Jeffrey Goldberg: Castro A "Great Man"
I was even more curious, however, to get a glimpse of the great man.
I'm pretty sure that Goldberg is referring to Castro as a "great man" in the important in history sense, not in the "I think he is wonderful" sense. But it still startled me. It also reminded me of the Louis Farrakhan brouhaha back in the day with the Hitler was a great man stuff. (Also interesting to remember was Farrakhan's "judaism is a gutter religion comment in light of today's anti-Muslim hysteria.) Some thoughts on the flip.
First, Goldberg explains that he went to see Castro at Castro's invitation:
A couple of weeks ago, while I was on vacation, my cell phone rang; it was Jorge Bolanos, the head of the Cuban Interest Section (we of course don't have diplomatic relations with Cuba) in Washington. "I have a message for you from Fidel," he said. This made me sit up straight. "He has read your Atlantic article about Iran and Israel. He invites you to Havana on Sunday to discuss the article." I am always eager, of course, to interact with readers of The Atlantic, so I called a friend at the Council on Foreign Relations, Julia Sweig, who is a preeminent expert on Cuba and Latin America: "Road trip," I said.
Castro reading The Atlantic? Probably still in the habit from the days when Mort Zuckerman, a fierce opponent of the Cuban embargo (so am I) and a staunch Castro apologist (not me), owned The Atlantic. But still, who really cares what Castro has to say these days, besides Cubans like me? Goldberg of course would jump at the chance, especially to discuss his favorite topic - war with Iran:
I was aware that Castro had become preoccupied with the threat of a military confrontation in the Middle East between Iran and the U.S. (and Israel, the country he calls its Middle East "gendarme"). Since emerging from his medically induced, four-year purdah early this summer (various gastrointestinal maladies had combined to nearly kill him), the 84-year-old Castro has spoken mainly about the catastrophic threat of what he sees as an inevitable war.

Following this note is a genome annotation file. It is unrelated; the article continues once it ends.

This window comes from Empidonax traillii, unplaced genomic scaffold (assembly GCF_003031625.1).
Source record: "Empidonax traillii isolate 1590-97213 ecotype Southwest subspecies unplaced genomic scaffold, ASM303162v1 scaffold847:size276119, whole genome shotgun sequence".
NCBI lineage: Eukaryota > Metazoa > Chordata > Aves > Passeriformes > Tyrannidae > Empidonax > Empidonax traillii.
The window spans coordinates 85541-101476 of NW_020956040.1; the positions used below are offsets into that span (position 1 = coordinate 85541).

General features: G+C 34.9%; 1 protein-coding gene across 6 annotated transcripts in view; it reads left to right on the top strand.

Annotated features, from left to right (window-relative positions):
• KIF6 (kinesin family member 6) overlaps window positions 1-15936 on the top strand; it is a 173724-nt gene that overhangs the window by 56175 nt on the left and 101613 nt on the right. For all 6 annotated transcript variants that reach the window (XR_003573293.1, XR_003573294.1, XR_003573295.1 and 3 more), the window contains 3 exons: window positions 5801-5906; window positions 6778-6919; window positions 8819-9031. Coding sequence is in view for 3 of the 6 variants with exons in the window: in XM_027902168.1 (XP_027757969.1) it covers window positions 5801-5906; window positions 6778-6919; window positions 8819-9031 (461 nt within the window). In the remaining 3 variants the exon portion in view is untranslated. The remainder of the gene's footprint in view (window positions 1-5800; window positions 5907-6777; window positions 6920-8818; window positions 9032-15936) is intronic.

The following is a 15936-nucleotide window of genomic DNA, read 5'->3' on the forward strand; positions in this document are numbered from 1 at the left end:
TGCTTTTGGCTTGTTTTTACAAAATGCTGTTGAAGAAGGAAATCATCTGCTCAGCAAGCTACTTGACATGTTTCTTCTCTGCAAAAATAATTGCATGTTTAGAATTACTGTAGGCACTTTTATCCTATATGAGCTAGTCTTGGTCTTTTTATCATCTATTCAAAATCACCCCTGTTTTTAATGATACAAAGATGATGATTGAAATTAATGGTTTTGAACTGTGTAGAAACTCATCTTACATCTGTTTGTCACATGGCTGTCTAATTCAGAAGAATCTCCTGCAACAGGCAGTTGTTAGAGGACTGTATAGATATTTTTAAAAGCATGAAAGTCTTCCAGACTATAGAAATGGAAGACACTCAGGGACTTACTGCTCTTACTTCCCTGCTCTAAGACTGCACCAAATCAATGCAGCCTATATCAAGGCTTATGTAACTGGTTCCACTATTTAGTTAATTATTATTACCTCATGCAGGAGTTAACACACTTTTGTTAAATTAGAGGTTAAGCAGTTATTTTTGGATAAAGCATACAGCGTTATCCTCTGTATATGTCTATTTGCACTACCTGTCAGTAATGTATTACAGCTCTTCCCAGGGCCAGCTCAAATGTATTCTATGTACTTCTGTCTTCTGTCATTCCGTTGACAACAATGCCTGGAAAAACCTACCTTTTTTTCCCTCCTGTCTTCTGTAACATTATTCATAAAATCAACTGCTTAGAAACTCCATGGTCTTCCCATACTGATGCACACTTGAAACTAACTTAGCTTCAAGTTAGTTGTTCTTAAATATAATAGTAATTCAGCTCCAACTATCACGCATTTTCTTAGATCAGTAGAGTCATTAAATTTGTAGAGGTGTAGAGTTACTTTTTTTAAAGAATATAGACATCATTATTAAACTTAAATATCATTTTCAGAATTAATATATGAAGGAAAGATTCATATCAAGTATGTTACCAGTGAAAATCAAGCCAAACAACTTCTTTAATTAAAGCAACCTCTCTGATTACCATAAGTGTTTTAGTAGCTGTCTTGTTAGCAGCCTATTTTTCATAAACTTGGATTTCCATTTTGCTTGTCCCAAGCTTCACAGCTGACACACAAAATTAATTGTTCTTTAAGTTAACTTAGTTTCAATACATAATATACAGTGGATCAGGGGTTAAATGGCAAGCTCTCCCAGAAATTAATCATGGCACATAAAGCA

So what did Castro have to say?
Castro's message to Mahmoud Ahmadinejad, the President of Iran, was not so abstract, however. Over the course of this first, five-hour discussion, Castro repeatedly returned to his excoriation of anti-Semitism. [. . .] He said the Iranian government should understand the consequences of theological anti-Semitism. "This went on for maybe two thousand years," he said. "I don't think anyone has been slandered more than the Jews. I would say much more than the Muslims. They have been slandered much more than the Muslims because they are blamed and slandered for everything. No one blames the Muslims for anything." [. . .] There is nothing that compares to the Holocaust." I asked him if he would tell Ahmadinejad what he was telling me. "I am saying this so you can communicate it," he answered.
Fidel Castro, Zionist. Who'da thunk it? Why all this now from Castro? I think Goldberg's colleague provides a good explanation:
I asked Julia to explain the meaning of Castro's invitation to me, and of his message to Ahmadinejad. "Fidel is at an early stage of reinventing himself as a senior statesman, not as head of state, on the domestic stage, but primarily on the international stage, which has always been a priority for him," she said. "Matters of war, peace and international security are a central focus: Nuclear proliferation climate change, these are the major issues for him, and he's really just getting started, using any potential media platform to communicate his views. He has time on his hands now that he didn't expect to have. And he's revisiting history, and revisiting his own history."
Trying to wipe away 51 years of tyranny is hard work.
Speaking for me only
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